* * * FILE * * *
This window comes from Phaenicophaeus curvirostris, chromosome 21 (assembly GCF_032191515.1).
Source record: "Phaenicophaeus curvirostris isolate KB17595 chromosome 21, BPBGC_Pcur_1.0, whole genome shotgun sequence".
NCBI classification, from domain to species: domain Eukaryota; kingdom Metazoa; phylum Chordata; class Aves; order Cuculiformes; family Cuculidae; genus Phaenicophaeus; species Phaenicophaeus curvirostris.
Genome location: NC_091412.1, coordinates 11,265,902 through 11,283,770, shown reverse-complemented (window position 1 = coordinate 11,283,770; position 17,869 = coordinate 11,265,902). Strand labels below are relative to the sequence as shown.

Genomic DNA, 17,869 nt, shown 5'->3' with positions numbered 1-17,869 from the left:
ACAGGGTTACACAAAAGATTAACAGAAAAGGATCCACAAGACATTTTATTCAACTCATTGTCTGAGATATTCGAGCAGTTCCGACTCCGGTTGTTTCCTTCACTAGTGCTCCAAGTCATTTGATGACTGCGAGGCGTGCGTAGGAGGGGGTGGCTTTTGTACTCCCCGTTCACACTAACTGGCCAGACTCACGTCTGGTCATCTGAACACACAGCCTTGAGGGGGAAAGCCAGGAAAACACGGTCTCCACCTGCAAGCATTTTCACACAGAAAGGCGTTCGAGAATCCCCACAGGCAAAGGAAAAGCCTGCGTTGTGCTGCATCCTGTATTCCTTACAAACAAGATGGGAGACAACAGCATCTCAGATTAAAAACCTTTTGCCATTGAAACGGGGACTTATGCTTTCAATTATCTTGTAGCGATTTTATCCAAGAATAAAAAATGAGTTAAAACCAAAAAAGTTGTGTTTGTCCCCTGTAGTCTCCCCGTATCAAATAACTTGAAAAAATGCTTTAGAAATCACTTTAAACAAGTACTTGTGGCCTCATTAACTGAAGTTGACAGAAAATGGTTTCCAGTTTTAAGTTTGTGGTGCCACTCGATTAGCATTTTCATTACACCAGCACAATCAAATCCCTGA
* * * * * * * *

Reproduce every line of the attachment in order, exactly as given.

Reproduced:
This window comes from Phaenicophaeus curvirostris, chromosome 21 (assembly GCF_032191515.1).
Source record: "Phaenicophaeus curvirostris isolate KB17595 chromosome 21, BPBGC_Pcur_1.0, whole genome shotgun sequence".
NCBI classification, from domain to species: domain Eukaryota; kingdom Metazoa; phylum Chordata; class Aves; order Cuculiformes; family Cuculidae; genus Phaenicophaeus; species Phaenicophaeus curvirostris.
Genome location: NC_091412.1, coordinates 11,265,902 through 11,283,770, shown reverse-complemented (window position 1 = coordinate 11,283,770; position 17,869 = coordinate 11,265,902). Strand labels below are relative to the sequence as shown.

Genomic DNA, 17,869 nt, shown 5'->3' with positions numbered 1-17,869 from the left:
ACAGGGTTACACAAAAGATTAACAGAAAAGGATCCACAAGACATTTTATTCAACTCATTGTCTGAGATATTCGAGCAGTTCCGACTCCGGTTGTTTCCTTCACTAGTGCTCCAAGTCATTTGATGACTGCGAGGCGTGCGTAGGAGGGGGTGGCTTTTGTACTCCCCGTTCACACTAACTGGCCAGACTCACGTCTGGTCATCTGAACACACAGCCTTGAGGGGGAAAGCCAGGAAAACACGGTCTCCACCTGCAAGCATTTTCACACAGAAAGGCGTTCGAGAATCCCCACAGGCAAAGGAAAAGCCTGCGTTGTGCTGCATCCTGTATTCCTTACAAACAAGATGGGAGACAACAGCATCTCAGATTAAAAACCTTTTGCCATTGAAACGGGGACTTATGCTTTCAATTATCTTGTAGCGATTTTATCCAAGAATAAAAAATGAGTTAAAACCAAAAAAGTTGTGTTTGTCCCCTGTAGTCTCCCCGTATCAAATAACTTGAAAAAATGCTTTAGAAATCACTTTAAACAAGTACTTGTGGCCTCATTAACTGAAGTTGACAGAAAATGGTTTCCAGTTTTAAGTTTGTGGTGCCACTCGATTAGCATTTTCATTACACCAGCACAATCAAATCCCTGA